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Timuel Black Tells His Remarkable South Side Chicago Story in 'Sacred Ground'

The esteemed oral historian, Timuel Black, turns the microphone around to capture his amazing journey through 20th Century black America in Sacred Ground.

Sacred Ground: The Chicago Streets of Timuel Black
Timuel D. Black, Jr.

Northwestern University Press

Jan 2019


People in Chicago, especially on the South and West Sides, already know. For everyone else, here's the news: Timuel Black is a national treasure.

His remarkable life is a Zelig-like journey through 20th Century black America. His family came to Chicago in 1919 from Birmingham, Alabama, part of the first wave of the Great Migration. They arrived just after the city's bloody 1919 "Red Summer" race riot. But Black found nourishment, richness, and inspiration growing up in the Black Belt, the dense black community that took shape on Chicago's South Side. He served in World War II, confronting the disconnect of fighting for freedom abroad while suffering segregation at home. After the war he returned to Chicago, and became a teacher and activist. He was the first to invite Martin Luther King, Jr. to visit Chicago, and helped organize the city's representation at the 1963 March on Washington. In the '90s, he became an oral historian, capturing the recollections of other blacks who built lives and careers in Chicago. In the process, he became a beloved and valued figure, the closest thing Chicago has to a griot.

Yet for all his experiences, he has not abandoned his love and attachment for his native South Side. He still remembers the places where he lived, worked and played, and the many friends and figures who shaped his life. "For me, to this day, that particular neighborhood of Chicago is my Sacred Ground," he says in his memoir by the same title. "When I walk those streets I can stop and look at the buildings where we lived. I can remember faces, voices, melodies from my loved ones on these streets."

It's almost as if, after compiling two volumes of oral histories (Bridges of Memory: Chicago's First Wave of Black Migration and Bridges of Memory: Chicago's Second Generation of Black Migration, Northwestern University Press, 2005 and 2008), he turned the microphone around and recorded his own amazing tale. Sacred Ground: The Chicago Streets of Timuel Black captures with amazing detail the legendary black folk around him throughout his youth (he went to high school with Nat Cole, before the musician gained the nickname "King"), and ticks off place after place where he lived, worked and hung out; one might want to have a South Side map nearby to help visualize all the spots.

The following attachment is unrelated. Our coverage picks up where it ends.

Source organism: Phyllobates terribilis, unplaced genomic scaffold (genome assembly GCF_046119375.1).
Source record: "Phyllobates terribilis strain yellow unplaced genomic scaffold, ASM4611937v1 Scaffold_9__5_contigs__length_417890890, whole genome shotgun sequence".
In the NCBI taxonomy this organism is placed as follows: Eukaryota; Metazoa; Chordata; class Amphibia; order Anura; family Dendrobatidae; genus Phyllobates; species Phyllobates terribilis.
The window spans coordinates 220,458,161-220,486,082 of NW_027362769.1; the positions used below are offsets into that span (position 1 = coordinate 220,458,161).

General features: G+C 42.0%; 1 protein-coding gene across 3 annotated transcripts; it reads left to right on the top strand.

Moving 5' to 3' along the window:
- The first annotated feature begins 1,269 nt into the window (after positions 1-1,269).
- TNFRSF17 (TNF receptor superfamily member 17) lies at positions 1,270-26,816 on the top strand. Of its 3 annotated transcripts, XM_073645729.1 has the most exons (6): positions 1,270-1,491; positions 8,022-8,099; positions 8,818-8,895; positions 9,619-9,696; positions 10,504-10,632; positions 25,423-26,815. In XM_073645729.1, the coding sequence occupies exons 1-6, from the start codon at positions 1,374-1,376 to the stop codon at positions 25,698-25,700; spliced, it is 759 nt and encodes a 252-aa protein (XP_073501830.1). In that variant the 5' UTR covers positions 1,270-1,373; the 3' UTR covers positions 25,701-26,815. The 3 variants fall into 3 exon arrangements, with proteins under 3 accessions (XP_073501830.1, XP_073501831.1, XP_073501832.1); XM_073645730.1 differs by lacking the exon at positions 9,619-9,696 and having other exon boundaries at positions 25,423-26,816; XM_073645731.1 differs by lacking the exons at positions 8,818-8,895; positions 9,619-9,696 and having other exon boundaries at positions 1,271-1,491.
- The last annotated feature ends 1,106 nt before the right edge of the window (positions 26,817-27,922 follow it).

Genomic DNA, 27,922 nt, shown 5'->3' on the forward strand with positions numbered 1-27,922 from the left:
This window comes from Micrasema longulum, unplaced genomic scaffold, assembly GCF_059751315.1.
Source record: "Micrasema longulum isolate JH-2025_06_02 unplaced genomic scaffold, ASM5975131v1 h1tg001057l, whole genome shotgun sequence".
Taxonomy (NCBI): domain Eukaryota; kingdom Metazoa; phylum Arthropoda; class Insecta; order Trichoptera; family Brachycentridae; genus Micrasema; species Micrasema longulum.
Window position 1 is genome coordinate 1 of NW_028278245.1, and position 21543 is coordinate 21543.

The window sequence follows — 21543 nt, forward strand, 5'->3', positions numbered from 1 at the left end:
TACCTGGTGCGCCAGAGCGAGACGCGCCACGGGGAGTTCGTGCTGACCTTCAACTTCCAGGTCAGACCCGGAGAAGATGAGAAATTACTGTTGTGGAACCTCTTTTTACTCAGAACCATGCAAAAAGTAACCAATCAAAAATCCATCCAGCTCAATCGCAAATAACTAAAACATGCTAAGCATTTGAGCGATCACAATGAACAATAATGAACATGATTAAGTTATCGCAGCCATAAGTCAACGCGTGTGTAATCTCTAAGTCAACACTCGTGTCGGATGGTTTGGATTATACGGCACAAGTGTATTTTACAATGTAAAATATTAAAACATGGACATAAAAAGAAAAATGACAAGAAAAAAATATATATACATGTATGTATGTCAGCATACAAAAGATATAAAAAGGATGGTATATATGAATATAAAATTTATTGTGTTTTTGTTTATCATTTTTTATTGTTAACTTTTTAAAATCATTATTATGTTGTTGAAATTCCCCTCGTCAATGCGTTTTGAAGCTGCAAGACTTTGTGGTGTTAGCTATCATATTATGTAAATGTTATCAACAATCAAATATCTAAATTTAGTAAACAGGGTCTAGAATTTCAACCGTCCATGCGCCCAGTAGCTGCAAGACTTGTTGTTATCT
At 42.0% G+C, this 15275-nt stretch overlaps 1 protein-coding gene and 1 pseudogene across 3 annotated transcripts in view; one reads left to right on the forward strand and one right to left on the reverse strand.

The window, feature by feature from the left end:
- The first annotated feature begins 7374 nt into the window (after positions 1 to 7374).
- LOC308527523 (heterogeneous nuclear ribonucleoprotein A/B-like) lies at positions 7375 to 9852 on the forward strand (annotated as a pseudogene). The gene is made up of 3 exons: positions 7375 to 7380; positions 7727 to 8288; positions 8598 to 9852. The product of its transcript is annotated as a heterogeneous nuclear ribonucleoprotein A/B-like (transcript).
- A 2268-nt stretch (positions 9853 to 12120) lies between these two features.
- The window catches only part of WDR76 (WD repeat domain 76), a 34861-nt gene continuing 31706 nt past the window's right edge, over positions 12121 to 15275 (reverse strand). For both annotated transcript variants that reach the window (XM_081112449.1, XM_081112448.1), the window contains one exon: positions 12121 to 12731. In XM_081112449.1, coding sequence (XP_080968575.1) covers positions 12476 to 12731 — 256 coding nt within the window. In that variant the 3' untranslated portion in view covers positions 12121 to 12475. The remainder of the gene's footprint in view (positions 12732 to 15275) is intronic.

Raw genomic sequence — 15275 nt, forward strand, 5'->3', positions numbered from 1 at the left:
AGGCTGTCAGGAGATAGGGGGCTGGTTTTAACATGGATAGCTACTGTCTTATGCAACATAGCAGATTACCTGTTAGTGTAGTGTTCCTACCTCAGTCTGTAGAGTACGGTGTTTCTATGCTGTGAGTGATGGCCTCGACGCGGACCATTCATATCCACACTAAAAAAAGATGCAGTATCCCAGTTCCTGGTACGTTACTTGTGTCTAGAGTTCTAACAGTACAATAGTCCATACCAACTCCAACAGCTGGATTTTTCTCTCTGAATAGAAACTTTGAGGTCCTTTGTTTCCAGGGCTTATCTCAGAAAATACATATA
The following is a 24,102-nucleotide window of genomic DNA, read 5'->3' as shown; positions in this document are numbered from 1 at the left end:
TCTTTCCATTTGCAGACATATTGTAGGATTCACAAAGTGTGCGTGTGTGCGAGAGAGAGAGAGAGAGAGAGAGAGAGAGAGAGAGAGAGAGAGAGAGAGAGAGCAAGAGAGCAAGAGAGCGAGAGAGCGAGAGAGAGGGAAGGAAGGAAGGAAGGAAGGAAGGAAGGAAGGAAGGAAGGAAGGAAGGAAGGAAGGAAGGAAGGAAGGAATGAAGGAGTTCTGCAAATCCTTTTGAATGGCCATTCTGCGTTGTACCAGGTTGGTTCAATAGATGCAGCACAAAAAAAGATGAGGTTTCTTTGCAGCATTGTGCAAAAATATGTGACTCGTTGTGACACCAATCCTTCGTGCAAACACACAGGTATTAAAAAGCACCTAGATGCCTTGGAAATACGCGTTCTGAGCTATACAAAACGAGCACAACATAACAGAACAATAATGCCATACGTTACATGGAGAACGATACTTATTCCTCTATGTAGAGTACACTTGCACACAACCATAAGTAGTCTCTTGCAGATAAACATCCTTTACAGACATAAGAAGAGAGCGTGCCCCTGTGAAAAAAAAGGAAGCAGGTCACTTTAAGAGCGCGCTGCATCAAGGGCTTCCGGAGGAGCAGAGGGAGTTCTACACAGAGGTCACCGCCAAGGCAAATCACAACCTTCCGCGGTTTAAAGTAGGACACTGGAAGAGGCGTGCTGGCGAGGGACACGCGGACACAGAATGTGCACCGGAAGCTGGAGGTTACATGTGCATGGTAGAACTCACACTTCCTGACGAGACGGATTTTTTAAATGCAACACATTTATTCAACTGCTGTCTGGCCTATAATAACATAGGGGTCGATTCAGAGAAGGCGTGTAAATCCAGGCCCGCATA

Black also recounts his activist work as a union organizer, and a teacher who fought for including black history in the curricula where he taught. That work also included working to elect Harold Washington as Chicago's first black mayor in 1983, and witnessing the maturation of a young Chicago transplant named Barack Obama from wide-eyed community organizer to President of the United States.

Yet Black humbly submits his story is not all that special. "Our community possessed great assets: a motherlode of talent, a deep well of creative and entrepreneurial energy, and intellectual power, all compressed in a relatively small geographic area," he writes. "We grew up surrounded by cultural and commercial genius, by inventors and rebels and hard-working folk, many of whom went unheralded outside of our community (and uncompensated) during their lifetimes. We had people who came from the South with nothing but a change of clothes and a Bible and who ended up establishing fortunes, and others who emerged as leaders by sheer force of personality and vision. I was lucky to be surrounded by such individuals."

Black recently turned 100, and shows no sign of slowing down. He still gives tours of his Sacred Ground, and hasn't completely abandoned work on a third volume, working title Bridges of Memory. He's regularly consulted by both students seeking to learn about their place in Chicago's history, and politicians seeking to kiss his ring. If the tail end of Sacred Ground reads like a victory lap with glowing dedications from Obama and U.S. Senator Dick Durbin, so be it: he's more than earned the privilege.

Reading Sacred Ground isn't quite the same as reading a formal history of black Chicago, but it's a vivid supplement that gives life to a dry recitation of dates and names. Black's love for his home is palpable, and his commitment to his people is enduring:

"…it's been my fantasy, probably since I left Birmingham at eight months of age, that when I got to Chicago, it was gonna be a better world. We're not completely there yet, but we are certainly a lot further along thanks to our shared dream. That may sound simplistic, but at my advanced age, that part of my vision carries me forward and invigorates me. When I go home tonight I'll do my own jazz set while consuming a little glass of merlot. I put on a record and play like I'm in a jazz set with friends…The music carries that spirit of believing and knowing that tomorrow will be a better day, but we must make it a better day not just for ourselves but for others, and share the beauty of life, not just the booty of life. I've been lucky to physically survive to this ripe old age and to remain twenty-three in my heart."

Indeed, so are we all.


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